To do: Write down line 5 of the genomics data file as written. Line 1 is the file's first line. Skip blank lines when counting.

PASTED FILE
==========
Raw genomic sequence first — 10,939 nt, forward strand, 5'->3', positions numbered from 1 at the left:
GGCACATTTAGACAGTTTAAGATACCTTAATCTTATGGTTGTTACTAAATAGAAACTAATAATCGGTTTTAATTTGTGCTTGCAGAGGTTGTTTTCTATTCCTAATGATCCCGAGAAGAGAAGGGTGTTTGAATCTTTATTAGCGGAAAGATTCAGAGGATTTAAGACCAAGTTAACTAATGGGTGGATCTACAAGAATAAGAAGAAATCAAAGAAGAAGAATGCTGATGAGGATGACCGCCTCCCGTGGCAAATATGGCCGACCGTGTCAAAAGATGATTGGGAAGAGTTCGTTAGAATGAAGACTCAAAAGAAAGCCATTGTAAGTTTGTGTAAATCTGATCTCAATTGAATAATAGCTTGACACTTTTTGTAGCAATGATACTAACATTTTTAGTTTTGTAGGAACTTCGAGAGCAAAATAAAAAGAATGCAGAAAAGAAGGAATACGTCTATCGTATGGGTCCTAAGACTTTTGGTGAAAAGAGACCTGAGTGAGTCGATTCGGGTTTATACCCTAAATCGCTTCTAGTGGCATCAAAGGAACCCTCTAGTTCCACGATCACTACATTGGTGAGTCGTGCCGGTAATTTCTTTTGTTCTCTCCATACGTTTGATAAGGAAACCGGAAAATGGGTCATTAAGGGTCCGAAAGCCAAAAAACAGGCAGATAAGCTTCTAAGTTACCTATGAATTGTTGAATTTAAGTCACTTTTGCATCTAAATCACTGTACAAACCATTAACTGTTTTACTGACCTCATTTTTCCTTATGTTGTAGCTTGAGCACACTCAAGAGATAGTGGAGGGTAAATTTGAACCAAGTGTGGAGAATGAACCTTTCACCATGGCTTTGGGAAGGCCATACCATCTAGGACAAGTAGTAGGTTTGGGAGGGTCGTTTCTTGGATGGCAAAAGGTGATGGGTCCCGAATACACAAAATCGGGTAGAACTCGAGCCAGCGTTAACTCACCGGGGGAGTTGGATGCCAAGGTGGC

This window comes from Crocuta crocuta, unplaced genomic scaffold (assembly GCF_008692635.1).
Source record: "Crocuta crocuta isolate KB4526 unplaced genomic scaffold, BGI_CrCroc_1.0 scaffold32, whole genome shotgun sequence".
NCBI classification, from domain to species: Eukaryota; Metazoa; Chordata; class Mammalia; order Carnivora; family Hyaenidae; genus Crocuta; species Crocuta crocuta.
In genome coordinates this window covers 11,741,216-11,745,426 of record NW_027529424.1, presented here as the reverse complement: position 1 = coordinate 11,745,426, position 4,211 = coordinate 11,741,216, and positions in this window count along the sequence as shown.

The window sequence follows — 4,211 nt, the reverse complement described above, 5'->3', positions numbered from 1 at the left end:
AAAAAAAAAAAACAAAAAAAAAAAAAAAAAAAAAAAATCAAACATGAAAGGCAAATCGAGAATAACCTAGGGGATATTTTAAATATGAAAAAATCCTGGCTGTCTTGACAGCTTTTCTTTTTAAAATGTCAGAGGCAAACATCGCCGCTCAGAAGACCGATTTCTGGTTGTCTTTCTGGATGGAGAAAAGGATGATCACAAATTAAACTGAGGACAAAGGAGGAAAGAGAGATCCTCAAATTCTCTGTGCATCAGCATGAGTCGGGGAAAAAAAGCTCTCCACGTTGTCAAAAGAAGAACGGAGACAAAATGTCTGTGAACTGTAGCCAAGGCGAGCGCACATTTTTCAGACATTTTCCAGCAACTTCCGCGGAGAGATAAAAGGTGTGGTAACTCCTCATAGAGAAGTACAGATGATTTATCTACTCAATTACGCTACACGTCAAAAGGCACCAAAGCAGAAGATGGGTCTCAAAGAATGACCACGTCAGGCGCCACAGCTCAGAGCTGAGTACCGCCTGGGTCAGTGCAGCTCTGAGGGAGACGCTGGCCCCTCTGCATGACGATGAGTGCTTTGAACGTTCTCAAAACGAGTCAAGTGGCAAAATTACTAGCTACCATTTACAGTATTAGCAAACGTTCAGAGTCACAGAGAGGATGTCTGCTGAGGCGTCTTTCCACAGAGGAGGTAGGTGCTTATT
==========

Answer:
NCBI classification, from domain to species: Eukaryota; Metazoa; Chordata; class Mammalia; order Carnivora; family Hyaenidae; genus Crocuta; species Crocuta crocuta.